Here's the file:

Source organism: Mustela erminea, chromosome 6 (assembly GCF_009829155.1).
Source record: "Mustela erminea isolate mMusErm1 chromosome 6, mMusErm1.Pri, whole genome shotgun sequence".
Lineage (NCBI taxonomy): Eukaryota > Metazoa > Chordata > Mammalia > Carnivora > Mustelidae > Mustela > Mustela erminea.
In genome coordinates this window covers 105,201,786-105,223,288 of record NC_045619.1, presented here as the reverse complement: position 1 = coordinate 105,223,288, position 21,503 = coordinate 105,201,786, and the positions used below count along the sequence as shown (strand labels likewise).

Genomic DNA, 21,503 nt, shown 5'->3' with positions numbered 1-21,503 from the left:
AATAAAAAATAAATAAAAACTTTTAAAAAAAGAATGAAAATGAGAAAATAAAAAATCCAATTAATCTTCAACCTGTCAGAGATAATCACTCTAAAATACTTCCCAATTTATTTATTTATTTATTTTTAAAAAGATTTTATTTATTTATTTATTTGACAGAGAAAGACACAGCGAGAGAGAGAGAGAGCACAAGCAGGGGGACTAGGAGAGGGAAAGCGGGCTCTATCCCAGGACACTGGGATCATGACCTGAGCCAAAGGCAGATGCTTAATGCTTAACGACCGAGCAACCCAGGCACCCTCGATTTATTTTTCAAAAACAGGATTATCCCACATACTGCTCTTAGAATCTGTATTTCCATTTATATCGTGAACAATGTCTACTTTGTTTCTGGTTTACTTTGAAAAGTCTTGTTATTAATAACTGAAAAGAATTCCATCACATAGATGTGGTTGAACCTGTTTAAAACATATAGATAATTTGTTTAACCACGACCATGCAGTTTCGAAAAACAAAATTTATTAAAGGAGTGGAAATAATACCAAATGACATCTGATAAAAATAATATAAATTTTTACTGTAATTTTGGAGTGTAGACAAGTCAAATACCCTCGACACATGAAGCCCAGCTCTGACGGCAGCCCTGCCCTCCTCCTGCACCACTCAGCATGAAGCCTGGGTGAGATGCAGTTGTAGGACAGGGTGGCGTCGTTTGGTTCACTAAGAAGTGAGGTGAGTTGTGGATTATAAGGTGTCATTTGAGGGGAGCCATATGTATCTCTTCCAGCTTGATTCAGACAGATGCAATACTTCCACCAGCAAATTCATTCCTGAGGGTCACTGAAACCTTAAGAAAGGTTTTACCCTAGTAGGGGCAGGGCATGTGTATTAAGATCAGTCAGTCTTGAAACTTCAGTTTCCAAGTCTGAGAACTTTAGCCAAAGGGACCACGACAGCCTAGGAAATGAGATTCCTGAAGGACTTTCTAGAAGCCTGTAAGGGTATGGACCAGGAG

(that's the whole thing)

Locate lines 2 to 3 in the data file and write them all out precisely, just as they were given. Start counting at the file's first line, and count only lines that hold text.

Source record: "Mustela erminea isolate mMusErm1 chromosome 6, mMusErm1.Pri, whole genome shotgun sequence".
Lineage (NCBI taxonomy): Eukaryota > Metazoa > Chordata > Mammalia > Carnivora > Mustelidae > Mustela > Mustela erminea.